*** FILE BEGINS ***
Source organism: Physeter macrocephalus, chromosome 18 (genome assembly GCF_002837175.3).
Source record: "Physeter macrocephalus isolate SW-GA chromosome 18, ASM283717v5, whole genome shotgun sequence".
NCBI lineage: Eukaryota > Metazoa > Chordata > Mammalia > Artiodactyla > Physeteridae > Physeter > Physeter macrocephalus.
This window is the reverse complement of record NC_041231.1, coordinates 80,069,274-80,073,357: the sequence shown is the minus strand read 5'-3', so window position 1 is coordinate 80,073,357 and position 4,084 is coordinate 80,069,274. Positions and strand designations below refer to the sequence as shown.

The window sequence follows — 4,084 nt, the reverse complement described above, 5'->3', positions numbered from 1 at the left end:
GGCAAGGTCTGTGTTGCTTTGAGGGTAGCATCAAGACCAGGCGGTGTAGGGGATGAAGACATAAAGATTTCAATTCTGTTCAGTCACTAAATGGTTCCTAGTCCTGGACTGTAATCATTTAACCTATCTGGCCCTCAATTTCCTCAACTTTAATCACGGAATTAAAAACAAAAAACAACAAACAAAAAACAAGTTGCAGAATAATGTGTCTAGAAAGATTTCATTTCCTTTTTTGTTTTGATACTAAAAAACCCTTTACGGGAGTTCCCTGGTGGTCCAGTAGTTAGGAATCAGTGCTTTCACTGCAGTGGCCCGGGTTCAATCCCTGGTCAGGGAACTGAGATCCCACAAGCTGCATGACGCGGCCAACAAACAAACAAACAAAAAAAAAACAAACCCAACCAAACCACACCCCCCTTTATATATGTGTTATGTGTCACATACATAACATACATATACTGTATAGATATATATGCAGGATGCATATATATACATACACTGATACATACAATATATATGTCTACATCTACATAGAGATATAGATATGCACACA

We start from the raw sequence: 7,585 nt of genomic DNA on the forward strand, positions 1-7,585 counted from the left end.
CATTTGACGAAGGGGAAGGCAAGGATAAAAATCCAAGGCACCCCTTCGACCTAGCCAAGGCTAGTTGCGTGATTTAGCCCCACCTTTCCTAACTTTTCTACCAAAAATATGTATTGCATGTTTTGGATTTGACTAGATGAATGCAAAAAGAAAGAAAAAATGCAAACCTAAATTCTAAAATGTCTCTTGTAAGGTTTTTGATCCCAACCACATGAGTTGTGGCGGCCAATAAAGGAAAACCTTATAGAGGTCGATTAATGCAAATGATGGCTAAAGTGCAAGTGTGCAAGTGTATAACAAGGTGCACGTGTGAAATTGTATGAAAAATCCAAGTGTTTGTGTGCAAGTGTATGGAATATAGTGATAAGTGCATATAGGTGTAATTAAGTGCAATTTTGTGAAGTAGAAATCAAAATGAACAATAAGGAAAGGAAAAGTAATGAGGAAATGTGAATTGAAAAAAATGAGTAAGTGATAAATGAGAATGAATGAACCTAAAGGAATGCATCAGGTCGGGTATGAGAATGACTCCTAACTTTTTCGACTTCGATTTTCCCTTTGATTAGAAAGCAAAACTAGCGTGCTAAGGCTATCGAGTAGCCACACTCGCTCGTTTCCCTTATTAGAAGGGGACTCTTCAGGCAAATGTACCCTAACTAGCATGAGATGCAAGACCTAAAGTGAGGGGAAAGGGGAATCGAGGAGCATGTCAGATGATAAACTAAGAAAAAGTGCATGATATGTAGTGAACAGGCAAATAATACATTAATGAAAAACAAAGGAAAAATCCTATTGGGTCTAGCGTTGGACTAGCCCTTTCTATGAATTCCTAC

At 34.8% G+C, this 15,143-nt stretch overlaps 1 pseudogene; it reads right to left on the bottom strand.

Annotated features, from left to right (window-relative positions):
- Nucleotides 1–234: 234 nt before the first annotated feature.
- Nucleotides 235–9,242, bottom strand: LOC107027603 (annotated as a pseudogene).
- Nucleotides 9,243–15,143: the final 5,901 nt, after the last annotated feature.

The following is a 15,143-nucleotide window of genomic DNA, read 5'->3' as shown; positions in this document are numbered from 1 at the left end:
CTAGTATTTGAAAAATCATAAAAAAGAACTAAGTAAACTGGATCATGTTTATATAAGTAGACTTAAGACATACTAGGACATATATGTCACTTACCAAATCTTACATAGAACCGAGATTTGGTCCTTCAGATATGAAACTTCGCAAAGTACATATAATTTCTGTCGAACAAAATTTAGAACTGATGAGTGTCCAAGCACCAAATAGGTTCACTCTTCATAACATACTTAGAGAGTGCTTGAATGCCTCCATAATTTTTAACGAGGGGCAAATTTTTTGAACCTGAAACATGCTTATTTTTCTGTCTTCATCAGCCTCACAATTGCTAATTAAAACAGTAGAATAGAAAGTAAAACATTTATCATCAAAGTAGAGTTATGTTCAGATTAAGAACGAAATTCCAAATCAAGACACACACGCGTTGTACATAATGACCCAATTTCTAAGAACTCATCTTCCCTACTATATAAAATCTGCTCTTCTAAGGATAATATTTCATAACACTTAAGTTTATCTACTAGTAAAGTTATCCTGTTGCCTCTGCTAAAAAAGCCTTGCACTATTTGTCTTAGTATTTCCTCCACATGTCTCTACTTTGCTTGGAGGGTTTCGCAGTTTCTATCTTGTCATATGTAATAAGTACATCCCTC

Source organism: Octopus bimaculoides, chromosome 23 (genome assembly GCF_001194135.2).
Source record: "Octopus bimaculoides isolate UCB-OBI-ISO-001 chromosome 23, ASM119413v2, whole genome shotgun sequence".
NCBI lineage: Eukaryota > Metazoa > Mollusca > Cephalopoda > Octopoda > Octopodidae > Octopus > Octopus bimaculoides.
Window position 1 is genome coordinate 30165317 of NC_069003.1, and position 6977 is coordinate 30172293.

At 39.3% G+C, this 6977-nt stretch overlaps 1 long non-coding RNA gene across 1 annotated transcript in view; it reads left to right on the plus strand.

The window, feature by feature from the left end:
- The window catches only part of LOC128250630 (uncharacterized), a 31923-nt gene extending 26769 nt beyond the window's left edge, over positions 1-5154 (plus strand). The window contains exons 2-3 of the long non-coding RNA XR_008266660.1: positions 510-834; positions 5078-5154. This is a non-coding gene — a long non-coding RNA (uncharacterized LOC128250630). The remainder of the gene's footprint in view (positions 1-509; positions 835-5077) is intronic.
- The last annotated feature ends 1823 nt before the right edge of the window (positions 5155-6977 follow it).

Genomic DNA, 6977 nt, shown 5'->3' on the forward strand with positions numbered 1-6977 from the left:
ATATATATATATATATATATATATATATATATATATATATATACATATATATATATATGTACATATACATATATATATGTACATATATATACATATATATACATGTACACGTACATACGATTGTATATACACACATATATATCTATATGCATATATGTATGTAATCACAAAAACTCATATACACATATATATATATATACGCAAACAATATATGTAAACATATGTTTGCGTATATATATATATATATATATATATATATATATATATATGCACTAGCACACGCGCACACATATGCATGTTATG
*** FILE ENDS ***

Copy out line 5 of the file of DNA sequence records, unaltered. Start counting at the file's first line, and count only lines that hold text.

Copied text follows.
The window sequence follows — 4,084 nt, the reverse complement described above, 5'->3', positions numbered from 1 at the left end: